Let’s cut the bullshit, friends. When I or you or anyone says ‘pop’ we are referring to an incredibly broad genre. Have you ever thought that The Beatles – pre-eminent pop band of the world ever – are a pop band? And that Ke$ha is a pop artist? And therefore the two occupy the same segmented space in the music landscape? It’s a scary thought (the amount of glitter Ke$ha wears would’ve made the Fab Four trip balls).
So this is a thing I might start doing fairly regularly of songs I love/am loving which slot easily into the pop spectrum (there’s a euphemism here, I know it!). The first artist I want to feature is St. Vincent – the moniker of multi-instrumentalist Annie Clark. Clark is one of those people who really thinks about her music, really crafts it. There’s always a theme at work and everything is meticulously done. Also, her songs reflect on herself, as she reflects on her songs.
Part of her intrigue is that she looks like some kind of Elven queen. She has toured as part of the band for Sufjan Stevens and The Polyphonic Spree, and collaborated with Justin Vernon (Bon Iver) on the song Rosyln on the Twilight Eclipse soundtrack. She is clearly an incredibly intelligent woman, and says awesome shit like this:
Her stage name is a reference to Saint Vincent’s Catholic Medical Center where the Welsh poet Dylan Thomas died in 1953. “It’s the place where poetry comes to die,” she has said. “That’s me.”
The key to her music is that it is unsettling. There’s always a vague undercurrent of dread, as though something bad has, or will, happen. And it makes for incredibly fascinating music. Structurally, a song like Marrow is beautiful and dangerous at the same time:
The contrast between her serene, pretty voice, the fluttering clarinet, the distorted guitar and the saxophone’s skronk is impeccable. The way all the elements crash together at the end is great. And the video for it is dark and uncomfortable, matching the lyrics, like, “So I pretend these aren’t ten strings attached to all ten of my fingers.” There’s no menace in those doe eyes, but there certainly are in her words.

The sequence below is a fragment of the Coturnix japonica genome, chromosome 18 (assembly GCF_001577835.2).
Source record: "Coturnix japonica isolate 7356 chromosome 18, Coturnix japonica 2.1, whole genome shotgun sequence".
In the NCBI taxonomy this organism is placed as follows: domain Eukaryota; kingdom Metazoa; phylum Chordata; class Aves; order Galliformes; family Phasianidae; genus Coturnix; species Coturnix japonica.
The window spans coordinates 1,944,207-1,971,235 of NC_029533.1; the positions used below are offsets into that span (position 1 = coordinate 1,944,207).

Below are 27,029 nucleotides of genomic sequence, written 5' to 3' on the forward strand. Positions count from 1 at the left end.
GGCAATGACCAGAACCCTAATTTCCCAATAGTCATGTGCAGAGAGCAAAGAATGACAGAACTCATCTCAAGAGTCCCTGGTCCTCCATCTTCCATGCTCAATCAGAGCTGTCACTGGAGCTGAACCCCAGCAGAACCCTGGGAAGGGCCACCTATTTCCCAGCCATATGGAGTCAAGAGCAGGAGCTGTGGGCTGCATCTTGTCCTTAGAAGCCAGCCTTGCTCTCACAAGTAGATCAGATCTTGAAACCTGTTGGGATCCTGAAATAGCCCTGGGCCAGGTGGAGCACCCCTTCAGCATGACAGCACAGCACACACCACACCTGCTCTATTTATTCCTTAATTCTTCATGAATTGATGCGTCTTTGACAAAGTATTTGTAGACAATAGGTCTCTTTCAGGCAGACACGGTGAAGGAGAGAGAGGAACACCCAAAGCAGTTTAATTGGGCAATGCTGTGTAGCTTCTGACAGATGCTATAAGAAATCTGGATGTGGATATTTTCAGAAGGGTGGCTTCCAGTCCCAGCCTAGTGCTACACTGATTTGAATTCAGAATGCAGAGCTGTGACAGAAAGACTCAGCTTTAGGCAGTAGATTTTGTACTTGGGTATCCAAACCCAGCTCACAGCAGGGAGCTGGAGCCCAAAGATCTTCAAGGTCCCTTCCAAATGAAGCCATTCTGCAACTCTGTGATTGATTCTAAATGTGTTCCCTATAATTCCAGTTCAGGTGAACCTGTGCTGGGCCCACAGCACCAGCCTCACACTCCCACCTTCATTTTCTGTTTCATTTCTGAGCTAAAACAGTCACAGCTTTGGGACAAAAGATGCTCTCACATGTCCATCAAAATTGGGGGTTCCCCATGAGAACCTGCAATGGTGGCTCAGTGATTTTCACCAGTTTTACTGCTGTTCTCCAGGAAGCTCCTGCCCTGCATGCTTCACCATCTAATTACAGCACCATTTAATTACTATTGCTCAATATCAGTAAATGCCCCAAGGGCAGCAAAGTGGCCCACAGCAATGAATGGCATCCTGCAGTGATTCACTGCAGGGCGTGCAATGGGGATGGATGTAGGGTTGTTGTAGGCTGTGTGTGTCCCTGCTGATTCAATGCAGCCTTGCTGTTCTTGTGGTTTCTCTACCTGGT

Another great example is the song Actor Out Of Work, which is another case of a perfectly matched music video. She sits and watches, her face blank and ambiguous, as wannabe actors force themselves to cry for her. The juxtaposition with the lyrics is the kind of thing that’d make musical theorists jizz themselves, as she calls these actors supplements, salves, bandages, liars, extras, patients.
Her most recent single comes from her forthcoming album Strange Mercy, which already hints at a delightfully dark theme. The song, Surgeon, is mostly unassuming at first, but gradually everything goes haywire, like the beeping of a heart monitor spiralling out of control. The song was preluded by four teaser videos which give a good outline as to what the title of the album is referring to:
And finally, the song itself, which begins with the gloriously ambiguous opening line, “I spent the summer on by back.” Surgery? Sex? Both? Where do the two intersect? Not often enough does pop music make you think about what it really is, or what it might be, or what it isn’t. Granted, it’s hardly conventional pop, but it’s pop nonetheless. The melodies and sensibilities are all there, and Clark takes conventions like a guitar solo, melts it down, and builds it back up in a grotesque, but intriguing, form. I can’t really gush enough about how interesting this music is to me. To you? Perhaps not as much, but I really think you should give her a go.